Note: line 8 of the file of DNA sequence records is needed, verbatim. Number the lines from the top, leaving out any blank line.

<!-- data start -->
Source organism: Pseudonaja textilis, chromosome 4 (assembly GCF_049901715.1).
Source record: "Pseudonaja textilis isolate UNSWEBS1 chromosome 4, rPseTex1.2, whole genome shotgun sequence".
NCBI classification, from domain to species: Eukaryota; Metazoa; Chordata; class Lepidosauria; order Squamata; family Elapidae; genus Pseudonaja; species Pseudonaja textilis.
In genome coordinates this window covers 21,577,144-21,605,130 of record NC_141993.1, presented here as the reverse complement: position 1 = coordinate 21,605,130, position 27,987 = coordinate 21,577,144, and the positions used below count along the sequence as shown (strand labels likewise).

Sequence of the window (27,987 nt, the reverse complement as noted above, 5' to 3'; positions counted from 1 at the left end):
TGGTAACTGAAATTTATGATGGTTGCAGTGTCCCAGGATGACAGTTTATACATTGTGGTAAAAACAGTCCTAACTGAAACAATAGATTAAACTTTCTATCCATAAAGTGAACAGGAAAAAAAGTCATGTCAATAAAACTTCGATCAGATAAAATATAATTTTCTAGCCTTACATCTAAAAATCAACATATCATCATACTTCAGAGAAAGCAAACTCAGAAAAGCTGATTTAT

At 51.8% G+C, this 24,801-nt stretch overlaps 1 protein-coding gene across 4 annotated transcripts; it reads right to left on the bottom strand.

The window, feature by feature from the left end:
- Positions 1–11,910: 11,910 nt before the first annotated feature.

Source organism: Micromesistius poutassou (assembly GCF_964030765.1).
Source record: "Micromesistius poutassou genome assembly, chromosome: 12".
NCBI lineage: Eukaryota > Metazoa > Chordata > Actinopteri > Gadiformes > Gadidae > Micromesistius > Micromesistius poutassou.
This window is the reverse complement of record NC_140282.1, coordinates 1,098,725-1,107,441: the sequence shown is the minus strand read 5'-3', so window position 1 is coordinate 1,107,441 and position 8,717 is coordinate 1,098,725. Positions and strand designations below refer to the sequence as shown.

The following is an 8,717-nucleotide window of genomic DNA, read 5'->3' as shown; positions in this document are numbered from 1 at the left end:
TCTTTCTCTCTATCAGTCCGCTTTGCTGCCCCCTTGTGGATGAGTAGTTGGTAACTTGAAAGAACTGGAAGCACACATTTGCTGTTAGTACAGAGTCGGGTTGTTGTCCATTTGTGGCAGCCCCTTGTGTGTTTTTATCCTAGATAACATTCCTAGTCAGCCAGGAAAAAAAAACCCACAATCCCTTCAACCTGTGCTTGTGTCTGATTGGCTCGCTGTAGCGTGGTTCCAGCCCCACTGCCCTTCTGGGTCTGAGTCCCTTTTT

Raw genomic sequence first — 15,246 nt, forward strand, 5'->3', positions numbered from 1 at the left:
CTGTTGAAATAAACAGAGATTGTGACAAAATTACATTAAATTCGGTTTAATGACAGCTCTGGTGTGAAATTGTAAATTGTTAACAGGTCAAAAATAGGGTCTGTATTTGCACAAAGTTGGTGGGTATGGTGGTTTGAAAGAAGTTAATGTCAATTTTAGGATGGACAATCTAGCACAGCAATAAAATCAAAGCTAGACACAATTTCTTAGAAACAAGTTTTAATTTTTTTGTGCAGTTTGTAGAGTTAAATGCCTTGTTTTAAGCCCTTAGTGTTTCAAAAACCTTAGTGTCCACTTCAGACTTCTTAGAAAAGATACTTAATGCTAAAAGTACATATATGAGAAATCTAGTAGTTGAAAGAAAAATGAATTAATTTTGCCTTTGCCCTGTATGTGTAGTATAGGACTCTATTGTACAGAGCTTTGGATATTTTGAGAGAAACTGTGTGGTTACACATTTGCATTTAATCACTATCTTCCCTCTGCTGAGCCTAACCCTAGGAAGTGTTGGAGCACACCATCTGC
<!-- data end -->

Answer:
The window, feature by feature from the left end: